Of the two longest standing jokes in the music/professional recording industry, one definitely involves variations on a theme regarding drummers. The other could well be the one that concerns the Yamaha NS10 loudspeaker; rarely has a product achieved the iconic status of ‘industry standard’ in quite the fashion that this little black box has. Often derided for its brash and headache inducing sound quality – part of the aforementioned joke involves the use of toilet paper to cover the tweeter – it has still managed to become the most common loudspeaker in recording studios the world over. The reason comes down to the fact that as a tool for monitoring it provides an incisive and unflattering window on a mix that is ruthlessly revealing of problems, while still managing to provide a framework or balance that translates well to other systems; once that is you have compensated for the acerbic top end delivery. From a technical viewpoint, its only fairly recently that the secret to the Yamaha’s success has been revealed; compared to most other near-field monitors in its class it has exceptionally low distortion together with a very well behaved time domain response, which goes a long way towards explaining its popularity within the professional recording industry. Interestingly, the NS10 was originally introduced some thirty years ago – as a hi-fi loudspeaker! It was from the opposite end of the range topped by the spectacular NS1000. And you thought Beryllium drive units were new?
With the NS10 no longer in production, the market for near-field monitors (and I use the term loosely) is saturated with products from an enormous number of manufacturers. But what sets the AE22 apart from the competition is that it would appear to be the only one that has set out to analyse and expand on the attributes that made the Yamaha so successful. Whereas most products seem intent on producing as much bass as possible and hang the quality, designer Phil Ward has engineered the 22 for low distortion, together with a clean time decay response – rather than generating huge amounts of flabby and under-damped bottom end. To that end, the AE22 is a mediumsized, infinite baffle box, specifically engineered to work on top of the meter bridge of a mixing desk. The two-way design employs a version of the Vifa ring radiator tweeter (with a heat-sinked, rare-earth magnet) coupled to an impressively engineered custom 8” bass-mid unit. This metal coned driver employs a cast chassis with a short voice-coil, long gap motor system – more expensive than the conventional arrangement but with considerable benefits in terms of distortion. Finished in a textured black, the cabinet features a moulding around the tweeter that is both distinctive and adds an air of individuality to the aesthetics. Sensitivity is quoted at 87 dB. Acoustic Energy suggests amplification of 70 Watts or more, which figures when you are dealing with uncompressed signal straight from the mixing desk.
The AE22 has already achieved a certain amount of success within the pro industry, where a number of major recording studios have adopted it over and above the in-house NS10’s; they have also proved a success with a number of big name engineers. They tend toward a lively, bright presentation. No real surprise as they have been engineered with a mild lift between 300 Hz and 3 kHz. Bass is undoubtedly dry, but very even with a gentle roll off. Positioned on top of a mixing desk they sound considerably less muddy at the bottom-end than most other similarly sized monitors that I have tried. It is this overall sense of ‘cleanliness’ that epitomises the sound of the AEs, which combined with the forward character produces a very direct sound with real speed and snap when it comes to dynamics; this is all the more noticeable due to the lack of overhang and confusion at lower frequencies. They can, and frequently do lay a mix right open, with the result that it is easy to hear subtle differences between for example, types of reverb. While editing say, a vocal track, the sheer lucid clarity is a real help when it comes to fine adjustments. Unfortunately the open and revealing nature will work both ways, as they are discerning of the amplification used to drive them, sometimes a difficult concept to get across in the recording studio. While the power requirement is not usually an issue in such environments, quality often is and I have heard the 22s squealing like a pair of stuck pigs on the end of one of the many ‘budget’ pro amps that are available. But driven by something which possesses a degree of refinement (the Bryston SST series and the Naim NAP 250 Pro have been great successes) the AE22s manage to really hit the mark, providing an extremely detailed yet listenable view of work in progress.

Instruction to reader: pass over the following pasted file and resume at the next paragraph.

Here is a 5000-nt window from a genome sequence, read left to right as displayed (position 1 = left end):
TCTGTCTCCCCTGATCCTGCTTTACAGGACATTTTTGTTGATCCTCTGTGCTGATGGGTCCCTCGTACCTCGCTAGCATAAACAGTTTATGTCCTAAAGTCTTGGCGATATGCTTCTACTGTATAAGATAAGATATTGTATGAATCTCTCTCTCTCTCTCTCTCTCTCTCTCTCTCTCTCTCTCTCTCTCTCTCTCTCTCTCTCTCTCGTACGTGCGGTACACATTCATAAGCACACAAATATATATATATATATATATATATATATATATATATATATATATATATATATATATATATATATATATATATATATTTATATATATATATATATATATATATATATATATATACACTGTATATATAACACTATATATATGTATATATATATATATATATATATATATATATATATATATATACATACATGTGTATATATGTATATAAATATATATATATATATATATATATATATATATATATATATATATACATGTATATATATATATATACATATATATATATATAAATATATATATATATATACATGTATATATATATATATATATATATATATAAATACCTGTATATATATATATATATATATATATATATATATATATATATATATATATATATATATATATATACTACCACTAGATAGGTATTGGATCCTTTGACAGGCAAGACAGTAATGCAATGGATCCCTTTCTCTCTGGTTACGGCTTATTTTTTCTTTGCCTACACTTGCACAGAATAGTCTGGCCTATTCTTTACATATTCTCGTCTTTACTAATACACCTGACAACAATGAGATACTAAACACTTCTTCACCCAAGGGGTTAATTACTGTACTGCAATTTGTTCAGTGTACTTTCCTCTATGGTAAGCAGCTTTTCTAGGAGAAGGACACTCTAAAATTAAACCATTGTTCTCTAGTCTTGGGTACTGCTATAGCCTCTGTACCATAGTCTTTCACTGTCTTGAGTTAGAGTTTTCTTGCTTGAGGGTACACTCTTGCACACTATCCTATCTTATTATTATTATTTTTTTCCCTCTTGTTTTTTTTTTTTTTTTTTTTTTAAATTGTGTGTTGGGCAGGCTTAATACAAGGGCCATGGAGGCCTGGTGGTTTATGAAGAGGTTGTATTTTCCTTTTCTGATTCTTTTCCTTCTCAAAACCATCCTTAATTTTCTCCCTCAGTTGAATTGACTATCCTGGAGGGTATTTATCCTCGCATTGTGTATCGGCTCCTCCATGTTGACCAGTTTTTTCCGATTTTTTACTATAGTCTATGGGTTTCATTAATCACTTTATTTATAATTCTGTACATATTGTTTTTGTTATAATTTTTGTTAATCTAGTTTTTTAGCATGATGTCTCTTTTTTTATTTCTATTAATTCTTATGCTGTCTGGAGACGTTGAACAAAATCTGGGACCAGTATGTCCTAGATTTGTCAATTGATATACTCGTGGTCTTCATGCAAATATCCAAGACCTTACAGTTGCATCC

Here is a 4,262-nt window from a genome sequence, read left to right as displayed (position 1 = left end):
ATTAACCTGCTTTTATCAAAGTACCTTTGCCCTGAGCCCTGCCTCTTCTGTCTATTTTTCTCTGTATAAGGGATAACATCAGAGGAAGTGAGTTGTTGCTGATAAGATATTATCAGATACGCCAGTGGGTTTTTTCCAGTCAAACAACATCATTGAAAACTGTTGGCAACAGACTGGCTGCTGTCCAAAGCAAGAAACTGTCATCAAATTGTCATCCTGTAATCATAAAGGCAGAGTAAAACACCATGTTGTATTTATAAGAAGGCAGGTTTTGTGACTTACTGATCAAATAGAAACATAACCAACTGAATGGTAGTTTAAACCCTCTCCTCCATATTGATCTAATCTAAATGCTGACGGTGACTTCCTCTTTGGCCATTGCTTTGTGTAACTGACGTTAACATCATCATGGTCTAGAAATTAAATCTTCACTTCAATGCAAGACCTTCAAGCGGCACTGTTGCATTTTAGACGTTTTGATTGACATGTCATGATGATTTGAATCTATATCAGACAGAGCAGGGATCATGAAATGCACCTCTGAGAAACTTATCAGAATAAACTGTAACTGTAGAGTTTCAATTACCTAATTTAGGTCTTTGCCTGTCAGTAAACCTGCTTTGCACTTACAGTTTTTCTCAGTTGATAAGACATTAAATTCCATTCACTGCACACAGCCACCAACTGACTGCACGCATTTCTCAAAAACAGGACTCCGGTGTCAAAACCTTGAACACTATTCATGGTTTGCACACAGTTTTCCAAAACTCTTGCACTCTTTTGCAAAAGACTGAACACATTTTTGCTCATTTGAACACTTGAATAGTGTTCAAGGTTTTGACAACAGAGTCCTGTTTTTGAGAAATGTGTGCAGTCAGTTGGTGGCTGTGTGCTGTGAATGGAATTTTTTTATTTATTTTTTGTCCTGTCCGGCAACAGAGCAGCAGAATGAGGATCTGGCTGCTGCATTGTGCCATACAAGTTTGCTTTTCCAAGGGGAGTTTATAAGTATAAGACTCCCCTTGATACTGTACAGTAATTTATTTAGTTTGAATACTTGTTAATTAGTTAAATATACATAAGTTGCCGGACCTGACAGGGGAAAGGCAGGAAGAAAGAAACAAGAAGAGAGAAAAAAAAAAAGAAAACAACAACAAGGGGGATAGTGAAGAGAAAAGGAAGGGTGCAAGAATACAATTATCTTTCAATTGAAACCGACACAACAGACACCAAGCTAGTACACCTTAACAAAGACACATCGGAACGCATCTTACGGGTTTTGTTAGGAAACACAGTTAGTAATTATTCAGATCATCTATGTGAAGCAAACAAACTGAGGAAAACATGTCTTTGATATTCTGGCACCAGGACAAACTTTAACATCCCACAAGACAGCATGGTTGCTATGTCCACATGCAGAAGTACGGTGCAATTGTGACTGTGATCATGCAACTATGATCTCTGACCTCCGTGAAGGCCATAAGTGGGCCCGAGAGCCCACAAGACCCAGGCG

Impressive though they are, these attributes do not necessarily make for an easy listening hi-fi loudspeaker. Out of the studio, their forwardness might prove a little too much, but placing them hard against the wall redresses their balance quite effectively, and having used them extensively for work projects I thought it would be interesting to try them in my listening room. Clearly, you should steer clear of bright source components or amplification, or the result will be too relentless for comfortable listening. But a recent requirement to reassess some vintage valve amplification led to some interesting results. A refurbished Radford STA25 working particularly well, producing a well-balanced sound that was articulate, very detailed and extremely fast.